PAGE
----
Mar 04, 2020

How to Build Trust With Your Customers

How to Build Trust With Your Customers

You can’t run a shop without trust.

Well…you can try, but you won’t get very far.

The bottom line is, the more our customers trust us, the faster we can get work done. And the faster we get work done, the more profitable our shop is. The end result of that equation is that building trust with customers directly increases the profitability of a repair shop.

Trust doesn’t just appear in a vacuum, though. Before you can ask a customer to trust you, you need to be a trustworthy person.

Be a Trustworthy Person

In order for someone to trust us, we must be a trustworthy person. We must be credible. In his book The Speed of Trust, Stephen M. R. Covey lays out four cores to credibility. These are at the foundation of customers building trust in us. The cores are:

  1. Integrity
  2. Intent
  3. Capabilities
  4. Results


Integrity is made up of four virtues: honesty, congruency, humility, and courage. Honesty means telling the truth, even when it hurts you. Congruency means living according to your own values. Humility means caring about what is right, not who is right – and looking out for what is good for other people, not just for you. Courage is probably the easiest of these; it means doing the right thing, even when it’s not easy.


Intent reflects what we truly value. Even if we mess up our words, people will still get our meaning if our intent is right. Covey breaks intent down into three pieces: motive, agenda, and behavior. Motive is why we do what we do. If you want to build trust, the best thing you can do is truly care about people and see them as people, not objects.

Yes, we’re using a lot of italics on this one. It’s important.

Agenda is what we do. The best agenda is honestly seeking win/win arrangements – things that are good for you and your customer. Behavior is implementing our agenda. It is how we do it. People see and judge us on our behavior. Our true intent will always shine through our behavior.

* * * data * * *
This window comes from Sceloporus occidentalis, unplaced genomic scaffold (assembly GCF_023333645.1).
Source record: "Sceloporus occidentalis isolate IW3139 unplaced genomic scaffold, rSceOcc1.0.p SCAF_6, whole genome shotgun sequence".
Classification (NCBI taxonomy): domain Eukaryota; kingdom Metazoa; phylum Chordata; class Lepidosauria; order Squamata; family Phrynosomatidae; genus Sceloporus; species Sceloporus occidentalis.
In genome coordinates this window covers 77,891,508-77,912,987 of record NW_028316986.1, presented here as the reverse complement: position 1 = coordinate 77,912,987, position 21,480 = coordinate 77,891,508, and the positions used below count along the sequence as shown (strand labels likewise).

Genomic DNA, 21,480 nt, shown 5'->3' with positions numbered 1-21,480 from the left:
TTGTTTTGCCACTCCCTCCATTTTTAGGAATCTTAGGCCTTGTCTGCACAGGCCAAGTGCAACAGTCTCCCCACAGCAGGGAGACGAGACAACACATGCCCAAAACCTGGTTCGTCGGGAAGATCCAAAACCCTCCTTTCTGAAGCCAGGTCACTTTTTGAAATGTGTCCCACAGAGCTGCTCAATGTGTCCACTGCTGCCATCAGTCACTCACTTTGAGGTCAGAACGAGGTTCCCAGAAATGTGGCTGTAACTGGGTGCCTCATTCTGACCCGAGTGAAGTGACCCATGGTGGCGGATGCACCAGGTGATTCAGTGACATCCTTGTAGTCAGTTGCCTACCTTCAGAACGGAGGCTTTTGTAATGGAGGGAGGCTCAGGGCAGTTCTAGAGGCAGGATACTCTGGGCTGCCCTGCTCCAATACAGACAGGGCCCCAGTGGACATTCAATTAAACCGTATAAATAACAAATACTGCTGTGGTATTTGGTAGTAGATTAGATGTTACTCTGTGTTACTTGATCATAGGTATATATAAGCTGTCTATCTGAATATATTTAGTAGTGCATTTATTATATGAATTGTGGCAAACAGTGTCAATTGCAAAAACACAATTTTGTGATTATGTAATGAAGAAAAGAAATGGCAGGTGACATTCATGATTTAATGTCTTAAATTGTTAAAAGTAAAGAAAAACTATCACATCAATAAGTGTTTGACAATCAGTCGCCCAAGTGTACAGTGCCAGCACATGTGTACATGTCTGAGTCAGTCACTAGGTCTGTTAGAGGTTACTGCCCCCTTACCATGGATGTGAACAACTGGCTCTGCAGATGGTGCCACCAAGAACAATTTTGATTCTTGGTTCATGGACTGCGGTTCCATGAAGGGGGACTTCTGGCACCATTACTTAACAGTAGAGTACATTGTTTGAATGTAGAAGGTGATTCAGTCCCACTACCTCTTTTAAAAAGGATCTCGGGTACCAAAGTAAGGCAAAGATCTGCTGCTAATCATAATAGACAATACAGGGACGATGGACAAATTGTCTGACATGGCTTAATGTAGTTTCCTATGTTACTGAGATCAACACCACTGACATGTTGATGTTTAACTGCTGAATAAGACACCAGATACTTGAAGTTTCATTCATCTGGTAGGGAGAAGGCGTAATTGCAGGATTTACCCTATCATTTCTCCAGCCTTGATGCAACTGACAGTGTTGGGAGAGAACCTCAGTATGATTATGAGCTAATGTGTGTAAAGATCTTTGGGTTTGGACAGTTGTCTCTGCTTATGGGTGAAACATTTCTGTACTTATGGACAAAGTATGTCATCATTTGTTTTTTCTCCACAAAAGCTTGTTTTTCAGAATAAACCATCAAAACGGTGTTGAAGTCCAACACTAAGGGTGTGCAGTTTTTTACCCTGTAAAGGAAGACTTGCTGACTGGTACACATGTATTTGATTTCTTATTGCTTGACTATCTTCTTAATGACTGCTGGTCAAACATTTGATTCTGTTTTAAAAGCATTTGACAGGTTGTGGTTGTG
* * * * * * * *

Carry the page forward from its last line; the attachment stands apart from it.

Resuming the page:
Integrity and talent are great, but they aren’t quite enough – you need to be competent, too. Think of that nice coworker everyone has had who is incredibly kind but also…well, just kind of useless. We have to have the capabilities to get the job done right. That means we have “the talents, skills, knowledge, capacities, and abilities … to perform with excellence.”


We can’t hide from our results. If we don’t deliver, we have no credibility. All your good intentions and capabilities don’t mean anything if you can’t churn out a good repair time after time. No results, no trust. That’s the harsh reality.

13 Ways to Earn the Trust of Your Customers

Lack of trust will tank your business 100% of the time. Why should a potential customer entrust you with their vehicles if you haven’t proved your worthiness?

The key is to earn their trust early, and then never give them a reason to start distrusting you. How can you do that, besides doing good work? Covey suggests these 13 ways to build trust with your clients and keep them coming back for more:

  1. Talk Straight
  2. Demonstrate Respect
  3. Create Transparency
  4. Right Wrongs
  5. Show Loyalty
  6. Deliver Results
  7. Get Better
  8. Confront Reality
  9. Clarify Expectations
  10. Practice Accountability
  11. Listen First
  12. Keep Commitments
  13. Extend Trust to Others

We built Fullbay to help you embody several of these methods.

In a diesel repair shop, the more trust you build, the more business you’ll get – and the more customers will leave you to do the necessary work. That’s a straight line to a more profitable shop, which is what everyone wants in the end. Take the steps necessary to increase customer trust, and it will pay off handsomely.

Give yourself every opportunity to earn their trust by testing out Fullbay. Our customer portal provides transparency into how the work is going on their vehicles, and helps you stay accountable by recording and time-stamping all actions. Try out the portal and see for yourself why so many customers are willing to trust the shops that use it.

Jacob Findlay